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television still doesn't insulate him from the question. >> a journal cyst said to me after i had just accepted "billion" he said, why did you take it, you didn't need to. once you have a big hit on tv then you can go make a become a film star. >> i'm going to shut you down. >> at 46, lewis may have the delicate balance of life just where he wants it. especially as his marriage has to accommodate not one but two a-list acting careers. his wife is actress helen m mccrory in the harry potter series. they have two kids, a 10-year-old daughter and-year-old son. so far lewis the question is about entirely different. >> you balance two big careers in your home. so how does this all work? >> i can't breathe. you asked me, you've asked me the question, how do we balance
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it? we are of course very busy. people i think are a bit stupefied by the fact that i keep going backwards and forwards to america. oh, my, god, how do you do it? it must be awful. but the truth is, the life i have at the moment is sort of brilliant. >> which means lewis is more than satisfied to focus on american tv and american voices. >> been here awhile? >> do you want that grand scale cinematic success? do you need to be a movie star? >> well, i think, yeah, sometimes you -- you wake up thinking about that. oh, i wonder if i missed an opportunity to make big, big movies. you know, i made some big movi movies. and they have not always been the rewarding experience that making a big tv show at this particular time has been.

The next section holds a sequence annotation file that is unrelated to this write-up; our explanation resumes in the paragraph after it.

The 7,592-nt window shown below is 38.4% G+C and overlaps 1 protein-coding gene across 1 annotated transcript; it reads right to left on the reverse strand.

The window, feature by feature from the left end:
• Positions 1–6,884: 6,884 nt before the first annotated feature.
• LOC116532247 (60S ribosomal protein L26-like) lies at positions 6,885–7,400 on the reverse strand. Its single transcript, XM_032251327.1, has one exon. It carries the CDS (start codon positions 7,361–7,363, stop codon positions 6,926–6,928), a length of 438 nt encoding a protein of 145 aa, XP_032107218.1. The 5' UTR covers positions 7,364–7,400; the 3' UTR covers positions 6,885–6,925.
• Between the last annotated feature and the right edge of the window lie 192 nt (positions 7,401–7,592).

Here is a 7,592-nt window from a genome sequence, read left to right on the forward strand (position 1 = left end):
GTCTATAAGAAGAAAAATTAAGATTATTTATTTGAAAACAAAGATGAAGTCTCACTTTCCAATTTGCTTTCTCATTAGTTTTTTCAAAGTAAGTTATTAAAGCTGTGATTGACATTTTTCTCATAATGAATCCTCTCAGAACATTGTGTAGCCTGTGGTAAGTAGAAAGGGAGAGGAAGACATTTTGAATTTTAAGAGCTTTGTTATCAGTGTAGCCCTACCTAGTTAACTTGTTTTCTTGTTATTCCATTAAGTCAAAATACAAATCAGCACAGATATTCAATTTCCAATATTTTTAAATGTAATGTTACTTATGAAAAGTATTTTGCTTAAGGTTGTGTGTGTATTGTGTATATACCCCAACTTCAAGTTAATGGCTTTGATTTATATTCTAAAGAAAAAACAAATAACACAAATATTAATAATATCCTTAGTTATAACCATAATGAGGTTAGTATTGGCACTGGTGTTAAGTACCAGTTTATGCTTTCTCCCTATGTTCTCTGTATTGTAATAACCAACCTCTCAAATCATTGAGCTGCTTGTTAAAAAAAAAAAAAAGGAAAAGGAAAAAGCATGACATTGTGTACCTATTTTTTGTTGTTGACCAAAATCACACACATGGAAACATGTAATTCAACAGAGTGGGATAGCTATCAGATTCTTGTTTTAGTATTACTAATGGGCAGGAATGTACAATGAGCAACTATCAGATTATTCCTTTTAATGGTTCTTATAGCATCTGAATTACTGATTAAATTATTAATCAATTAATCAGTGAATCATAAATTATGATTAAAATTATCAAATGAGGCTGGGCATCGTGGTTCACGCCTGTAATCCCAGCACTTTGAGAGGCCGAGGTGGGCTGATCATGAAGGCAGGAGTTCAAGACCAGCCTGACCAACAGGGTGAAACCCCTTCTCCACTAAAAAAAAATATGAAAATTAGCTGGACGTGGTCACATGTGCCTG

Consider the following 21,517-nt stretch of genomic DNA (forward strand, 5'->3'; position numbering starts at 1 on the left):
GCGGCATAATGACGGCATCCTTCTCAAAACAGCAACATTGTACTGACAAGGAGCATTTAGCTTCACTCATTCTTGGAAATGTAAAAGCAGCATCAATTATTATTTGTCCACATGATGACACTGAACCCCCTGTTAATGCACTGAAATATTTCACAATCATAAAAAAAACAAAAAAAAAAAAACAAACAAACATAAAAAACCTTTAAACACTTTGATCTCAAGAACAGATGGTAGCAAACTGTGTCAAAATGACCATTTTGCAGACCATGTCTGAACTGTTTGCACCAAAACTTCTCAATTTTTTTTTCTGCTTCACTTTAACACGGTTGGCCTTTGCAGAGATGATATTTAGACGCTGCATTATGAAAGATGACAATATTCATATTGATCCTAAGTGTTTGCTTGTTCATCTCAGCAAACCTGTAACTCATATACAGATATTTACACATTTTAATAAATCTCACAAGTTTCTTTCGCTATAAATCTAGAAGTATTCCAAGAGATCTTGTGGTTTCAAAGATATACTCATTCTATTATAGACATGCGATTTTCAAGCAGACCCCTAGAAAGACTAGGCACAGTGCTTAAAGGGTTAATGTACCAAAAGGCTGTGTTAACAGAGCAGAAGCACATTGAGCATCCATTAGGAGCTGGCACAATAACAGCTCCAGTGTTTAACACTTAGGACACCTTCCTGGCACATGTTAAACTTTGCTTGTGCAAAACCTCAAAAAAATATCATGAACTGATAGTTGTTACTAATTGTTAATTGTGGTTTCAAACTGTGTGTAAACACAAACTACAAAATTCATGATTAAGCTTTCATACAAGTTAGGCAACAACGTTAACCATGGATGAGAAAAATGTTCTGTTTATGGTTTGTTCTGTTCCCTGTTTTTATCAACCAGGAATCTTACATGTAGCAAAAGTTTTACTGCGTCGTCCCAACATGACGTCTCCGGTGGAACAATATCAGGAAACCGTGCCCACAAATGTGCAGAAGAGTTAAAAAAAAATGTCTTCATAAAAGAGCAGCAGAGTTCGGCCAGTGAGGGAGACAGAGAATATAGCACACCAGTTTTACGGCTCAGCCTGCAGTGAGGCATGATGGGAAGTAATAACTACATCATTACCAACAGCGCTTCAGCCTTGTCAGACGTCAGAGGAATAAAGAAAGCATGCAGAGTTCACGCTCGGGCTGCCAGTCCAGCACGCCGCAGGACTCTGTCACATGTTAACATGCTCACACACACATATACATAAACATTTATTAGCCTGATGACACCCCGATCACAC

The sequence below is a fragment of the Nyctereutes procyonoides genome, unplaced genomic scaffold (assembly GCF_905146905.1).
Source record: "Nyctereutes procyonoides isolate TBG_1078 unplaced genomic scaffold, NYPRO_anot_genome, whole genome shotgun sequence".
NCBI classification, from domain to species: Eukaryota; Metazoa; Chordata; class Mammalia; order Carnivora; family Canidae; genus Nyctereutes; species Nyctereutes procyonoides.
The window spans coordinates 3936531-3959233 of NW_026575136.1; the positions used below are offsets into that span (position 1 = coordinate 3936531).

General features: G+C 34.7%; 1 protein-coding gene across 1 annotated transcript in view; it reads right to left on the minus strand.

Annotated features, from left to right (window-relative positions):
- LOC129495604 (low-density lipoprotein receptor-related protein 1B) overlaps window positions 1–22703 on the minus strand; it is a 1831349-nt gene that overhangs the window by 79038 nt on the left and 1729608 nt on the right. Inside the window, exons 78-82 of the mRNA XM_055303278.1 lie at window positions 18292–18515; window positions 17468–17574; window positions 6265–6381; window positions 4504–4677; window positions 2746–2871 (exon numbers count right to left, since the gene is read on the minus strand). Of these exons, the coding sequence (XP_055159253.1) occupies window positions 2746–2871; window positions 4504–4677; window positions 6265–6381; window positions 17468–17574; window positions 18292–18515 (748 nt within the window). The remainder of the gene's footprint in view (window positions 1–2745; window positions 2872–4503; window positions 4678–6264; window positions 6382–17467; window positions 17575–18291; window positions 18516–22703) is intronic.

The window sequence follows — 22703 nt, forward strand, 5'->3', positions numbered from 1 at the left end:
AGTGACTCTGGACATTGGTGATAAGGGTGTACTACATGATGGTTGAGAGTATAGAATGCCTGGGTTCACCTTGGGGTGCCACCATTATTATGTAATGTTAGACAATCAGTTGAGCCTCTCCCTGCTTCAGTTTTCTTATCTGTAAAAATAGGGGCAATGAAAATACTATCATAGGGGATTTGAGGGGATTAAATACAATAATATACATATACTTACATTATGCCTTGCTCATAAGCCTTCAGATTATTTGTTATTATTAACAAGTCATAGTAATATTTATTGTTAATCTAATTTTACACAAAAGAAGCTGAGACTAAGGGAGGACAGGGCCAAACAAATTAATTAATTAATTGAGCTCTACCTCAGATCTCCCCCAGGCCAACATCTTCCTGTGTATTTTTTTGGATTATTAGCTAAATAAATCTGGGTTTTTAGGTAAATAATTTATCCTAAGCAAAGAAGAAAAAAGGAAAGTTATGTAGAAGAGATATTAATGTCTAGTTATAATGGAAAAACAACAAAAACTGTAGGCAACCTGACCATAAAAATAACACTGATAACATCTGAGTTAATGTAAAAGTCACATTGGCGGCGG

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>> ♪ i get knocked down. >> what matters now for damien lewis isn't the big screen, it's the big picture. >> would i have traded making "band of brothers" for making something else? the answer's categorically, no. would i have traded "homeland" for anything else? no. would i trade "billions" for anything else? no. >> pauley: next. >> i once accidentally replied all sent an e-mail complaining about my then boyfriend to a bunch of strangers. >> pauley: hot button issue. ... she likes the bed soft. he's more hardcore. you can both adjust the bed for the best sleep of your life. save 50% on the ultimate limited edition bed, plus 24-month financing. go to for a store near you.
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>> pauley: back to computers now. this time, the subject is e-mail etiquette. we have a cautionary tale from our faith salie. >> what i'm about to tell you is not an opinion; it is a public service announcement. it's time to reply all responsibly. please, for the love of all things holy and efficient, consider hitting "reply all" for your emails on which someone is cc'd.
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"cc" stands for carbon copy. it means all the people in the "cc" column are getting the same information as the folks in the "to" line. so even if you're not in charge, you're informed. cc means everyone's fate is now entangled. when you hit "reply all," you're including all the folks on the cc train. you're keeping people in the loop so no one spends his life copying and forwarding. no one has to say, "phil moved our meeting to 9.45? nobody told me." and no one has to say, "wait. i thought you were bringing the sleeping bags." your reply all behavior can say a lot about you. i once accidentally replied all and sent an email complaining about my then-boyfriend to a bunch of strangers. it was meant for my friend who was a bride, but i ended up addressing her entire wedding party. her marriage lasted; my relationship didn't. i was young and trigger happy. here's a simple guideline: if five names or fewer are cc'd, just go nuts and hit "reply